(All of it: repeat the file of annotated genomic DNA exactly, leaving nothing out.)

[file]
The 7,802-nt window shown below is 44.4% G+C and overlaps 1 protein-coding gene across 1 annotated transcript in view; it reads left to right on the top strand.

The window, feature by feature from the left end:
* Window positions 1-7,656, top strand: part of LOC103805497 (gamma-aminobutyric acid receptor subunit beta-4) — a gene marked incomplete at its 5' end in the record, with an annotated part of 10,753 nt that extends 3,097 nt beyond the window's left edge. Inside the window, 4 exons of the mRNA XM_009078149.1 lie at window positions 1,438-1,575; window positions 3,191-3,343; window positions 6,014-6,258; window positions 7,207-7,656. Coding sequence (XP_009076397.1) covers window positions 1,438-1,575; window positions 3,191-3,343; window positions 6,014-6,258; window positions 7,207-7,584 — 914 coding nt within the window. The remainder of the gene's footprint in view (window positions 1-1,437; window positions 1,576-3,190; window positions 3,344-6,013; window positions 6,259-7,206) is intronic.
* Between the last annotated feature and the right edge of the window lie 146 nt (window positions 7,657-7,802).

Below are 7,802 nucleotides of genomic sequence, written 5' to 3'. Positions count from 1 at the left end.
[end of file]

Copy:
The 7,802-nt window shown below is 44.4% G+C and overlaps 1 protein-coding gene across 1 annotated transcript in view; it reads left to right on the top strand.

The window, feature by feature from the left end:
* Window positions 1-7,656, top strand: part of LOC103805497 (gamma-aminobutyric acid receptor subunit beta-4) — a gene marked incomplete at its 5' end in the record, with an annotated part of 10,753 nt that extends 3,097 nt beyond the window's left edge. Inside the window, 4 exons of the mRNA XM_009078149.1 lie at window positions 1,438-1,575; window positions 3,191-3,343; window positions 6,014-6,258; window positions 7,207-7,656. Coding sequence (XP_009076397.1) covers window positions 1,438-1,575; window positions 3,191-3,343; window positions 6,014-6,258; window positions 7,207-7,584 — 914 coding nt within the window. The remainder of the gene's footprint in view (window positions 1-1,437; window positions 1,576-3,190; window positions 3,344-6,013; window positions 6,259-7,206) is intronic.
* Between the last annotated feature and the right edge of the window lie 146 nt (window positions 7,657-7,802).

Below are 7,802 nucleotides of genomic sequence, written 5' to 3'. Positions count from 1 at the left end.